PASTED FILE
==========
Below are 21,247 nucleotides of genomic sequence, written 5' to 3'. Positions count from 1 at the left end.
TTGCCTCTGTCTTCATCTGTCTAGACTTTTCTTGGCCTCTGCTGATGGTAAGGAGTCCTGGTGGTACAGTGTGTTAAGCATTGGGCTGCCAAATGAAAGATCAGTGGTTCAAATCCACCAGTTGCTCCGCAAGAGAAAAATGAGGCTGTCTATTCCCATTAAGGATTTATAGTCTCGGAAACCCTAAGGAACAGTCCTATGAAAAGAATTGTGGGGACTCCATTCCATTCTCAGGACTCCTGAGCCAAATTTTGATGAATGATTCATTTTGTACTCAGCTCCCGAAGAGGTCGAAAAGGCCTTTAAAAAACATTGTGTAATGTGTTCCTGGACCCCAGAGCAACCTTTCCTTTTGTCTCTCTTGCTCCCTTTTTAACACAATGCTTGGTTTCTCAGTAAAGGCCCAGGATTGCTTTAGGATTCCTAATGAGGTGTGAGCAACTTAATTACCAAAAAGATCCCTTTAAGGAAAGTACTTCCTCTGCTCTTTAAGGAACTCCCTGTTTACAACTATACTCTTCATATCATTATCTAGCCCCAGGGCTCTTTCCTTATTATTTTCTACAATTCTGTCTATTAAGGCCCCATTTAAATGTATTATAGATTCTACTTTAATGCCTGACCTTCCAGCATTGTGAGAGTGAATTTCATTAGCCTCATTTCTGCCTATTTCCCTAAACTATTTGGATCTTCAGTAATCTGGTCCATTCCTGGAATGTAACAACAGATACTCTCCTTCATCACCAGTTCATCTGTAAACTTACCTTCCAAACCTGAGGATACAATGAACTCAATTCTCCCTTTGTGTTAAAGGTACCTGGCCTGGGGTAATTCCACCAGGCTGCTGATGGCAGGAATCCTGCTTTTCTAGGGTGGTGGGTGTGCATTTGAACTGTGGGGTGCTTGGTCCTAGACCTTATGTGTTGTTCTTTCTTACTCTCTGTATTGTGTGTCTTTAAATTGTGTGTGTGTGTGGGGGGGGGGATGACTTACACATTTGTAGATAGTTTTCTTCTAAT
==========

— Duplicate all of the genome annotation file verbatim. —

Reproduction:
Below are 21,247 nucleotides of genomic sequence, written 5' to 3'. Positions count from 1 at the left end.
TTGCCTCTGTCTTCATCTGTCTAGACTTTTCTTGGCCTCTGCTGATGGTAAGGAGTCCTGGTGGTACAGTGTGTTAAGCATTGGGCTGCCAAATGAAAGATCAGTGGTTCAAATCCACCAGTTGCTCCGCAAGAGAAAAATGAGGCTGTCTATTCCCATTAAGGATTTATAGTCTCGGAAACCCTAAGGAACAGTCCTATGAAAAGAATTGTGGGGACTCCATTCCATTCTCAGGACTCCTGAGCCAAATTTTGATGAATGATTCATTTTGTACTCAGCTCCCGAAGAGGTCGAAAAGGCCTTTAAAAAACATTGTGTAATGTGTTCCTGGACCCCAGAGCAACCTTTCCTTTTGTCTCTCTTGCTCCCTTTTTAACACAATGCTTGGTTTCTCAGTAAAGGCCCAGGATTGCTTTAGGATTCCTAATGAGGTGTGAGCAACTTAATTACCAAAAAGATCCCTTTAAGGAAAGTACTTCCTCTGCTCTTTAAGGAACTCCCTGTTTACAACTATACTCTTCATATCATTATCTAGCCCCAGGGCTCTTTCCTTATTATTTTCTACAATTCTGTCTATTAAGGCCCCATTTAAATGTATTATAGATTCTACTTTAATGCCTGACCTTCCAGCATTGTGAGAGTGAATTTCATTAGCCTCATTTCTGCCTATTTCCCTAAACTATTTGGATCTTCAGTAATCTGGTCCATTCCTGGAATGTAACAACAGATACTCTCCTTCATCACCAGTTCATCTGTAAACTTACCTTCCAAACCTGAGGATACAATGAACTCAATTCTCCCTTTGTGTTAAAGGTACCTGGCCTGGGGTAATTCCACCAGGCTGCTGATGGCAGGAATCCTGCTTTTCTAGGGTGGTGGGTGTGCATTTGAACTGTGGGGTGCTTGGTCCTAGACCTTATGTGTTGTTCTTTCTTACTCTCTGTATTGTGTGTCTTTAAATTGTGTGTGTGTGTGGGGGGGGGGATGACTTACACATTTGTAGATAGTTTTCTTCTAAT